Scotland risks “lagging behind” England and Wales on animal welfare by not matching the UK Government’s pledge to ban the export of livestock for slaughter and fattening, according to critics.
Environment Secretary, George Eustice MP, announced plans for a ban on 3 December, coinciding with an eight-week consultation into live exports in England and Wales.
Animal welfare groups and others have long argued that lengthy journeys cause animals unnecessary stress and suffering.
Eyes on Animals said that “Scotland should not be lagging behind England and Wales in ending this inhumane and unnecessary trade”, while the Scottish Greens said the Scottish Government was “completely out of step on this issue”.
They, along with the Scottish Society for Prevention of Cruelty to Animals (SSPCA) and Scottish animal welfare group, OneKind, called on Holyrood to follow suit and replicate the ban north of the border.
The Scottish Government claimed that Scotland does not currently ship animals for fattening or slaughter to continental Europe and said it would this week launch its own consultation into live exports.
The National Farmers Union Scotland (NFUS) argued that there is already “an excellent record on delivering good animal welfare during transport” north of the border.
First countries to end live exports
In November 2019 Boris Johnson strongly suggested banning live animal exports post-Brexit. It was then included in the Conservative’s 2019 manifesto. His government’s new rules could be implemented by the end of 2021 in a move away from EU trade rules, which prevent any unilateral changes to animal transit rules.
The ban would make England and Wales the first countries in Europe to end live exports, the government said.
Other government proposals include reducing the amount of time animals spend in transit within the UK and improving travel conditions, such as providing more space. However, the export of poultry or exports for breeding purposes have been excluded.
Around 6,400 animals were transported from the UK directly to slaughter in continental Europe in 2018, based on internal government figures.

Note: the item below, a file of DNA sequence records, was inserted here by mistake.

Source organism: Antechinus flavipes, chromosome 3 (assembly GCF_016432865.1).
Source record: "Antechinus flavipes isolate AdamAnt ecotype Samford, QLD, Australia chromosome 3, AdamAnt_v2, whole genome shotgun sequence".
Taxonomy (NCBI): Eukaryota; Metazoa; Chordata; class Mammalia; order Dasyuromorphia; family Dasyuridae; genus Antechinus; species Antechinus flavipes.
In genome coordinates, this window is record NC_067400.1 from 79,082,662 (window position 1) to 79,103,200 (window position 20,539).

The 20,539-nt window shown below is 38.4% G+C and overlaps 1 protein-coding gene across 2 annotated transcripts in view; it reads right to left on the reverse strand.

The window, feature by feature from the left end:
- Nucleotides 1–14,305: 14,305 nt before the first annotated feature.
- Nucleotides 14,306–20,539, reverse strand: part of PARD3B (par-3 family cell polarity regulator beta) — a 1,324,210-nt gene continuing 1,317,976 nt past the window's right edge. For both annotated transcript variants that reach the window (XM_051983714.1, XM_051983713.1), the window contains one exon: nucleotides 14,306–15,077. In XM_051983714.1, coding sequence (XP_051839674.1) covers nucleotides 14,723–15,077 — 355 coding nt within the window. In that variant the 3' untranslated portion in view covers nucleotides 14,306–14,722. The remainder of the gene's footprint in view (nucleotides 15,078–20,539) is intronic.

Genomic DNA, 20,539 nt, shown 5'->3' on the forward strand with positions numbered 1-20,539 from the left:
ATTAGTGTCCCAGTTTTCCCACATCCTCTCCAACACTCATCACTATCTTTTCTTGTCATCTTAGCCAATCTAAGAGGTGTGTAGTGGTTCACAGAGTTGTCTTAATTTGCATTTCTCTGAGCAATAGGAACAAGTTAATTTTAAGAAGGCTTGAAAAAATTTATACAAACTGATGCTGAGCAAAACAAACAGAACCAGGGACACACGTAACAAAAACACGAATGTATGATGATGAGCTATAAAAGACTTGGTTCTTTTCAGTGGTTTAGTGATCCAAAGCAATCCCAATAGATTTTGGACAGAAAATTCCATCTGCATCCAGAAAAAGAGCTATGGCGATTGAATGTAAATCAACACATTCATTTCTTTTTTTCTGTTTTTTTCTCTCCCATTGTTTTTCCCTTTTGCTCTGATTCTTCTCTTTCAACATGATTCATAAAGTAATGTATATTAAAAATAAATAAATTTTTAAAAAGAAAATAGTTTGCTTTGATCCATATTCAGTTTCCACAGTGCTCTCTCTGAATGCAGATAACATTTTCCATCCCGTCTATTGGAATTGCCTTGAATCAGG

The UK Government said it would discuss the results of its consultation with the Scottish Government, with the aim of applying similar rules across Britain. Northern Ireland will continue to follow EU legislation on animal transit, as long as the Northern Ireland Protocol is in place.
The Scottish animal charity, OneKind, said the UK Government’s move was a “landmark moment for animal welfare” and urged the Scottish Government to match its pledge.
“Animals are made to travel long journeys in cramped conditions with insufficient water, food supplies and uncontrolled temperatures”, claimed Eve Massie, a campaigner at OneKind.
“Animals may endure injuries and sometimes even die before reaching their destination”, she said. “This trade causes suffering and has no place in a modern Scotland.”
The SSPCA argued that “animals for slaughter should be processed in the UK and the meat sent refrigerated” to save livestock “unnecessary stress”.
Mike Flynn, the SSPCA’s chief superintendent added: “This is a massive step in the right direction from the UK Government and ideally we will see a consistent approach from all UK countries.”
In April, we reported that Compassion in World Farming had launched a legal challenge to stop the Scottish Government from allowing young calves to be exported all the way from Scotland to Spain.
The group argued that weeks-old calves still dependent on their mothers’ milk faced “inhumane” and “unlawful” travel conditions.
Mark Ruskell MSP, the Scottish Greens’ food and farming spokesperson, said it was “ridiculous that while other administrations are addressing long held concerns about live animal exports, this [the Scottish] government has spent six months in the court defending long journeys for calves to Spain which they later admitted broke the rules on animal transport”.
The Scottish Government said it would this week launch “a consultation on the changes recommended by the Farm Animal Welfare Committee on the Welfare of Animals in Transport”.
“Any new laws proposed must recognise our established patterns of livestock movements from islands and remote areas of Scotland and not disadvantage Scottish producers”, a government spokesperson added.
The NFUS echoed the government’s view that farmers in rural Scotland rely on transporting animals in order to operate.
“Scotland’s geography means that domestic transport is an essential element of our livestock industry”, said NFUS animal health and welfare policy manager, Penny Middleton. “That has seen the use of innovative, welfare-friendly transport solutions particularly when shipping livestock from some of our islands.”
She added: “We will await to see the details in both consultations and NFU Scotland will comment further when we know what changes are proposed and what impact they may have on farmers and crofters.”
Header image thanks to Izvora, used under the GNU Free Documentation License.